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A critical role for histone H2AX in recruitment of repair factors to nuclear foci after DNA damage
The evidence presented strongly supports a role for the gamma-H2AX and the PI-3 protein kinase family in focus formation at sites of double-strand breaks and suggests the possibility of a change in chromatin structure accompanying double-Strand break repair.
V(D)J recombination: RAG proteins, repair factors, and regulation.
  • M. Gellert
  • Biology, Medicine
    Annual review of biochemistry
  • 2002
V(D)J recombination is strongly regulated by limiting access to RSS sites within chromatin, so that particular sites are available only in certain cell types and developmental stages, and the roles of enhancers, histone acetylation, and chromatin remodeling factors in controlling accessibility are discussed.
The 3' to 5' exonuclease activity of Mre 11 facilitates repair of DNA double-strand breaks.
This work has investigated the enzymatic activities of the purified proteins and found that Mre11 by itself has 3' to 5' exonuclease activity that is increased when Mre 11 is in a complex with Rad50, which is consistent with the products of nonhomologous end-joining observed in vivo.
Nbs1 potentiates ATP-driven DNA unwinding and endonuclease cleavage by the Mre11/Rad50 complex.
It is shown that the triple complex of recombinant Nbs1, Mre11, and Rad50 proteins binds cooperatively to DNA and forms a distinct protein-DNA species.
V(D)J recombination: a functional definition of the joining signals.
Although the two signal types share sequence motifs, it is found that there is no evidence of a role in recombination for homology between the signals, suggesting that they serve primarily as protein recognition and binding sites.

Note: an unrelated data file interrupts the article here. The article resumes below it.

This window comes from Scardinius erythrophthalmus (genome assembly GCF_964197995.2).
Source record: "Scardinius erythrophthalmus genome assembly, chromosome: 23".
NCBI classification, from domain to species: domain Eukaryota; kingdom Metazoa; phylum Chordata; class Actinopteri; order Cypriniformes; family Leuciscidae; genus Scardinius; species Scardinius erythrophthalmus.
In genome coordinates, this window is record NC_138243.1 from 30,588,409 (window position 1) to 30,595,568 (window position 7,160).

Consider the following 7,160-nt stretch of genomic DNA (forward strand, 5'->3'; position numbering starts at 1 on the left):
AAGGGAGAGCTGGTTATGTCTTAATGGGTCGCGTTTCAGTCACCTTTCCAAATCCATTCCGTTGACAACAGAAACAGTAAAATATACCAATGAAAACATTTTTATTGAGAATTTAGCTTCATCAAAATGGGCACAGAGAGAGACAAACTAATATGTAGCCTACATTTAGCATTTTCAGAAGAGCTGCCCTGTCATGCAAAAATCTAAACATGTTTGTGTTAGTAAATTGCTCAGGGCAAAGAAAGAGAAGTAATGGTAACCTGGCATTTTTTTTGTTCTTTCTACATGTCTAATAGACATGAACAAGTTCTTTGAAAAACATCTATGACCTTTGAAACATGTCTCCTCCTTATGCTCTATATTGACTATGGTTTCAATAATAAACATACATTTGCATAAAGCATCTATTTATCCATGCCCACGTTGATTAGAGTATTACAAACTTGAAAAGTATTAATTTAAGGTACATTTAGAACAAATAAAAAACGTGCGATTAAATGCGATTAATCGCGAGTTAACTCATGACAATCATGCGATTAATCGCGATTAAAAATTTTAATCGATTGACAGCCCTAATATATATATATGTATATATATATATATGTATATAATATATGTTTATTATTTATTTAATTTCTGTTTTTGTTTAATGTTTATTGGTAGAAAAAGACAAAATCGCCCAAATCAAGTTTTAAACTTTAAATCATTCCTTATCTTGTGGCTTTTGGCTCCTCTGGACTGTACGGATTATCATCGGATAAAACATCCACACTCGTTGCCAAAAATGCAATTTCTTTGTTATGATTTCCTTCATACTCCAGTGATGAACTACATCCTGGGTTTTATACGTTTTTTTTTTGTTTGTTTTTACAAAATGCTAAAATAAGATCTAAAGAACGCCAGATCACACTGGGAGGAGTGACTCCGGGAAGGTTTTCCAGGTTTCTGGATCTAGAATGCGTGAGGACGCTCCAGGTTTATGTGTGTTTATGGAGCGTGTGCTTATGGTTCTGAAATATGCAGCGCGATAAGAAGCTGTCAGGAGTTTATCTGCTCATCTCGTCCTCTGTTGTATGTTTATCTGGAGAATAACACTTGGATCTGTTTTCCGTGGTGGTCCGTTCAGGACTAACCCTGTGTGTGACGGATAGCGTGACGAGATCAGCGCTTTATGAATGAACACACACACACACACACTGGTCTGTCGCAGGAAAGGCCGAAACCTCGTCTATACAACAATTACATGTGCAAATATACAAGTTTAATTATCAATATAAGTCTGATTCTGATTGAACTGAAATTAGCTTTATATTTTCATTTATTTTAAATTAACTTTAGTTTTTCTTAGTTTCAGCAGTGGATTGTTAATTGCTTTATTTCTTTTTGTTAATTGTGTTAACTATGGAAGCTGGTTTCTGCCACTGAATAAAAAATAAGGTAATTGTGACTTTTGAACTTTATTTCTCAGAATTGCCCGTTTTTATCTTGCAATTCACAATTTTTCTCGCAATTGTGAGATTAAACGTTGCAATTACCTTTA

Cleavage at a V(D)J recombination signal requires only RAG1 and RAG2 proteins and occurs in two steps
This work shows that purified RAG1 and RAG2 proteins are sufficient to carry out formation of double-strand breaks at recombination signal sequences and makes a hairpin structure at the coding end and a blunt, 5'-phosphorylated signal end.
Helix formation by guanylic acid.
From examination of the optical properties of the gel and investigation of the structure of fibers obtained from the gel by drying, it is concluded that, at least in the case of the 5' isomer, the phenomenon may be explained as being due to helix formation by the guanylic acid.
A Stable RAG1–RAG2–DNA Complex That Is Active in V(D)J Cleavage
It is shown that RAG1 and RAG2 bind specifically to this sequence, forming a stable protein-DNA complex, which is able to either nick or form hairpins at the V(D)J signal sequence, depending on the divalent cation present.
Assembly of a 12/23 paired signal complex: a critical control point in V(D)J recombination.
It is shown that all four broken DNA ends remain associated with the RAG proteins in a postcleavage synaptic complex, whose existence helps to explain the known role of RAG1 and RAG2 in the subsequent end-joining events that complete V(D)J recombination.
DNA Transposition by the RAG1 and RAG2 Proteins A Possible Source of Oncogenic Translocations
This RAG-mediated DNA transfer provides strong evidence for the evolution of the V(D)J recombination system from an ancient mobile DNA element and suggests that repeated transposition may have promoted the expansion of the antigen receptor loci.